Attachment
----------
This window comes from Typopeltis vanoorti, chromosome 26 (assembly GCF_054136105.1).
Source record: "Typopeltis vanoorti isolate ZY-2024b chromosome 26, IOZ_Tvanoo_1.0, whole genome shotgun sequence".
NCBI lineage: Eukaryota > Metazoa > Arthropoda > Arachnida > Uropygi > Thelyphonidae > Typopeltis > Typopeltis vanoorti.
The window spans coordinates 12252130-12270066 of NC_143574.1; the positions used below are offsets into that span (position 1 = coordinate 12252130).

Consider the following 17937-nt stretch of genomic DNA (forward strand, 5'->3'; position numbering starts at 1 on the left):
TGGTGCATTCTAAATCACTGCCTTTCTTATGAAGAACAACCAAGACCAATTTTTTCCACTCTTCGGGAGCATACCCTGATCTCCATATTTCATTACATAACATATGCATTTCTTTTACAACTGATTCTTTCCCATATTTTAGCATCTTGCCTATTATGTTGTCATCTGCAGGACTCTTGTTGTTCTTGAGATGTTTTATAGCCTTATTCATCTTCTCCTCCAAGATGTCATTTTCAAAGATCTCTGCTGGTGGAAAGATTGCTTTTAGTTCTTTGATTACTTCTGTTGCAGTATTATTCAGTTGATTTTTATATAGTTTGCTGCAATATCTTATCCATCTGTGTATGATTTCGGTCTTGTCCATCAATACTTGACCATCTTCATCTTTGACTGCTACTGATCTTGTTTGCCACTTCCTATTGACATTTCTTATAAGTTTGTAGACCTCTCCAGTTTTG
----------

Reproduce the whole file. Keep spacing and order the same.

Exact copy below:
This window comes from Typopeltis vanoorti, chromosome 26 (assembly GCF_054136105.1).
Source record: "Typopeltis vanoorti isolate ZY-2024b chromosome 26, IOZ_Tvanoo_1.0, whole genome shotgun sequence".
NCBI lineage: Eukaryota > Metazoa > Arthropoda > Arachnida > Uropygi > Thelyphonidae > Typopeltis > Typopeltis vanoorti.
The window spans coordinates 12252130-12270066 of NC_143574.1; the positions used below are offsets into that span (position 1 = coordinate 12252130).

Consider the following 17937-nt stretch of genomic DNA (forward strand, 5'->3'; position numbering starts at 1 on the left):
TGGTGCATTCTAAATCACTGCCTTTCTTATGAAGAACAACCAAGACCAATTTTTTCCACTCTTCGGGAGCATACCCTGATCTCCATATTTCATTACATAACATATGCATTTCTTTTACAACTGATTCTTTCCCATATTTTAGCATCTTGCCTATTATGTTGTCATCTGCAGGACTCTTGTTGTTCTTGAGATGTTTTATAGCCTTATTCATCTTCTCCTCCAAGATGTCATTTTCAAAGATCTCTGCTGGTGGAAAGATTGCTTTTAGTTCTTTGATTACTTCTGTTGCAGTATTATTCAGTTGATTTTTATATAGTTTGCTGCAATATCTTATCCATCTGTGTATGATTTCGGTCTTGTCCATCAATACTTGACCATCTTCATCTTTGACTGCTACTGATCTTGTTTGCCACTTCCTATTGACATTTCTTATAAGTTTGTAGACCTCTCCAGTTTTG